If you just want to calculate degrees from any value, you can simply use an electronic calculator. All you need to know is that the full 360 degree difference is expressed by taking the square root of the value, then adding (to go 360 degrees higher) or subtracting (to go 360 degrees lower) the number “2” from the result, and then squaring it.

If you want to calculate a different degree from the original value, simply divide the value “2”, which represents 360, by the same division of 360. For example, if you want to calculate 180 degrees, which is half of 360, then use the half of “2”, which is “1”. If you want to calculate for 45 degrees, which is one-eighth of 360, then use the octave “2” which is “0.25” and so on.

For example, let’s say your price is 974 and you want to know what a 90 degree move would be. First we get the square root of 974 which is 31.21. Since 90 is 360 divided by 4, we divide “2” by “4” to get “0.5”, which we add to 31.21 to get 31.71. Now square 31.71 and the answer is 1006 (rounded). Look at your Nine Squares and you will see that this is true.

Now, there is little space in an article like this to go into all the known details of Square Nine. I want to address whether this is a useful calculator or just a bunch of hype.

From my personal experience, the Nine Square is valuable. The more you understand it, the more information it will give you when calculating support and resistance and time pivots. You can perform several different types of calculations.

For example, you can use nine squares to make date calculations based on larger tops and bottoms. For dates, just remember that a circle is 360 degrees, but a year is 365 days. So a 90 degree movement on the field is about 91 days.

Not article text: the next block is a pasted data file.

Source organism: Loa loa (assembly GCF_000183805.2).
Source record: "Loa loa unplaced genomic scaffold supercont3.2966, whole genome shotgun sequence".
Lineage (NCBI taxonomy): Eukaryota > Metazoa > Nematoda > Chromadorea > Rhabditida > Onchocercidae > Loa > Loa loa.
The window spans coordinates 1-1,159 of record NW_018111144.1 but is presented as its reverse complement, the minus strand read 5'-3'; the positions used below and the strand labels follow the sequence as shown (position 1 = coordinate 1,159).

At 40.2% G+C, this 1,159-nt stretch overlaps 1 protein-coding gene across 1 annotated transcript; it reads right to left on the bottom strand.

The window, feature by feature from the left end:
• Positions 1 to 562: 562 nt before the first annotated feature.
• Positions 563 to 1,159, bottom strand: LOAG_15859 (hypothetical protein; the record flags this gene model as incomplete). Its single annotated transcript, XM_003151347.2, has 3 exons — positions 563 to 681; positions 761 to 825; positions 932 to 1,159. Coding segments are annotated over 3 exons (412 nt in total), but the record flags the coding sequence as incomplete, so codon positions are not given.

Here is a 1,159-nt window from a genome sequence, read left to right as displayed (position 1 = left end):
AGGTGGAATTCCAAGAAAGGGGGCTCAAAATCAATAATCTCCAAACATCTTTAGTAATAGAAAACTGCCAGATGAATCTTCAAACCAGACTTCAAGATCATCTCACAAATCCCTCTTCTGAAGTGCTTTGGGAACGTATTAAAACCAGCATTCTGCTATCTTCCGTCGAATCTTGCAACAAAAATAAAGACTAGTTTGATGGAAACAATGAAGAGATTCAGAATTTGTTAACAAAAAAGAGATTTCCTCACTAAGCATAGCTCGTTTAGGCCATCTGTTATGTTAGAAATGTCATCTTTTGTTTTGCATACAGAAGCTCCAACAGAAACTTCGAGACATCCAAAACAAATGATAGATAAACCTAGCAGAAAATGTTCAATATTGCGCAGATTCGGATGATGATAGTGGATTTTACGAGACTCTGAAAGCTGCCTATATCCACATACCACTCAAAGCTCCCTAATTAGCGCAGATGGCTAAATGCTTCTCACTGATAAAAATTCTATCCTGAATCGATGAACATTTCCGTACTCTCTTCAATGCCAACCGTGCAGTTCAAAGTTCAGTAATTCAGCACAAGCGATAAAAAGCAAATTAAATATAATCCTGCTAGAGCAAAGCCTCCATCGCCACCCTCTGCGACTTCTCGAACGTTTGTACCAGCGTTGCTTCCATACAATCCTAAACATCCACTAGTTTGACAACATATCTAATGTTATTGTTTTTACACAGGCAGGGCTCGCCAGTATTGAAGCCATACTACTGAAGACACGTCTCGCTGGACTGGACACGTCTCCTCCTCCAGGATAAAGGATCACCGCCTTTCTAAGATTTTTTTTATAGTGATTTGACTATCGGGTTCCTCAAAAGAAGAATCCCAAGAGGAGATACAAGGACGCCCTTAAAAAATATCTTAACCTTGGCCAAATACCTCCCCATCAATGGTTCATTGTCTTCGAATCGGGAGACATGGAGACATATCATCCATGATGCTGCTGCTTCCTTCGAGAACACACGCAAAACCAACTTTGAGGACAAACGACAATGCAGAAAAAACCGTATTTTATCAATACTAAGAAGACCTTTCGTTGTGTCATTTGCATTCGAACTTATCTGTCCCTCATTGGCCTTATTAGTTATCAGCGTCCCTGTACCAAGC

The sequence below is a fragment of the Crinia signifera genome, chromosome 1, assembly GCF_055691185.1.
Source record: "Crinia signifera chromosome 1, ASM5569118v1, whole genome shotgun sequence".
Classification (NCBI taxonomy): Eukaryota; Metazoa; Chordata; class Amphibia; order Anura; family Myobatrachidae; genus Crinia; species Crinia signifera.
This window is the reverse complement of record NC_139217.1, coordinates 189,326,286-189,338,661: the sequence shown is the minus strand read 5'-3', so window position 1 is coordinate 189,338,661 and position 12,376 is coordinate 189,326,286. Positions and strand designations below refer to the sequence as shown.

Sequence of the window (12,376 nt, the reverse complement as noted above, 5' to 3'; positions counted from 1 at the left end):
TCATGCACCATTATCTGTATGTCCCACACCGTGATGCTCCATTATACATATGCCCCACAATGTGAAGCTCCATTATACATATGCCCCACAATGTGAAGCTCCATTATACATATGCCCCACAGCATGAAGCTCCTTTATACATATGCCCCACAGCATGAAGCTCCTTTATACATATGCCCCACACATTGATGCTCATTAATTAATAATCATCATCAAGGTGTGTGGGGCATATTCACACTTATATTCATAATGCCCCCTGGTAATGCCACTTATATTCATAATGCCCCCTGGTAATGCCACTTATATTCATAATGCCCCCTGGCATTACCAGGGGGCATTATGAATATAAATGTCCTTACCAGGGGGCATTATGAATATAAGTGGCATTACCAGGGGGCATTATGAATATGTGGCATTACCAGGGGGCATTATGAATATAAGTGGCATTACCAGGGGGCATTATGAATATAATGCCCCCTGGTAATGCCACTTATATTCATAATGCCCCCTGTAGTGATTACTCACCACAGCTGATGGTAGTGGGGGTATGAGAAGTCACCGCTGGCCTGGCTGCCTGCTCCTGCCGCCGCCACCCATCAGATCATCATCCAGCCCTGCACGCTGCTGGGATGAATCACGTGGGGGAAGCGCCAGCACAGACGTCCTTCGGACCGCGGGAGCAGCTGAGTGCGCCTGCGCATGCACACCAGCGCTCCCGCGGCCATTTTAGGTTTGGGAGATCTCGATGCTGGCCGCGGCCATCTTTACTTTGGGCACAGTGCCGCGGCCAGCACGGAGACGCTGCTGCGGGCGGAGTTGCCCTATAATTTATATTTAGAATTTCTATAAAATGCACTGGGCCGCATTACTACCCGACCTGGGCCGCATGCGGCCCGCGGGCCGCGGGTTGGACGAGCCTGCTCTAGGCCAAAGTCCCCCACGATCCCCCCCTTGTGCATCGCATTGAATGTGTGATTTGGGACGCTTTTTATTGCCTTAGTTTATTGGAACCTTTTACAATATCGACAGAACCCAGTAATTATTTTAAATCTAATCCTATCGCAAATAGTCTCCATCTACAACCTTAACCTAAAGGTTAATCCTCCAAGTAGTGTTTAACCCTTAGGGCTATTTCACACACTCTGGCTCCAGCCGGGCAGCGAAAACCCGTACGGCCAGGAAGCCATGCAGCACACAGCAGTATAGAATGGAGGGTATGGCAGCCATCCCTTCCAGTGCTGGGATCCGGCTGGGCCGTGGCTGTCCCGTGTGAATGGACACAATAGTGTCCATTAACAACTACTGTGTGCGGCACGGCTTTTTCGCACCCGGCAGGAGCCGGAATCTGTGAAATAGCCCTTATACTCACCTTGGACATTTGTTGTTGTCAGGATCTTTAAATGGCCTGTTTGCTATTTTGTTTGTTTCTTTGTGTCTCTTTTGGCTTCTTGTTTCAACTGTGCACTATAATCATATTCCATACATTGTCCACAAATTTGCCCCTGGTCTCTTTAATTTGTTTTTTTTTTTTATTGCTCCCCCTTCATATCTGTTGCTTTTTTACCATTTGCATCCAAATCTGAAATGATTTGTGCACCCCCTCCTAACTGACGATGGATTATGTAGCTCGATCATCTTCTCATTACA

For example, the SP500’s largest peak on May 19, 2015 was followed by its largest bottom peak on July 6, 2015. This movement was based on 45-degree calendar days (which fell on a non-trading day, so July 6). represents the first subsequent trading day).

The SP500 major low of 45 degrees (calendar days) on December 16, 2014 resulted in a second major bottom on February 2, 2015, which was also 30 degrees (trading days). “30” is considered an important Gann value because it is one twelfth of 360 (a year is divided into 12 months).

When dealing with prices, square nine works best if you convert your original values to integers with 3 or 4 decimal places. So if your value is 20.45, while you can certainly use the value as is, also try 204.5 and 2045. Remember to adjust the decimal point of the result back to where it should be.

While I can certainly confirm that the value of Nine Squares is not hype, there is no substitute for personal experience. If you really want to know its value, spend some time learning and using the nine squares with your price charts.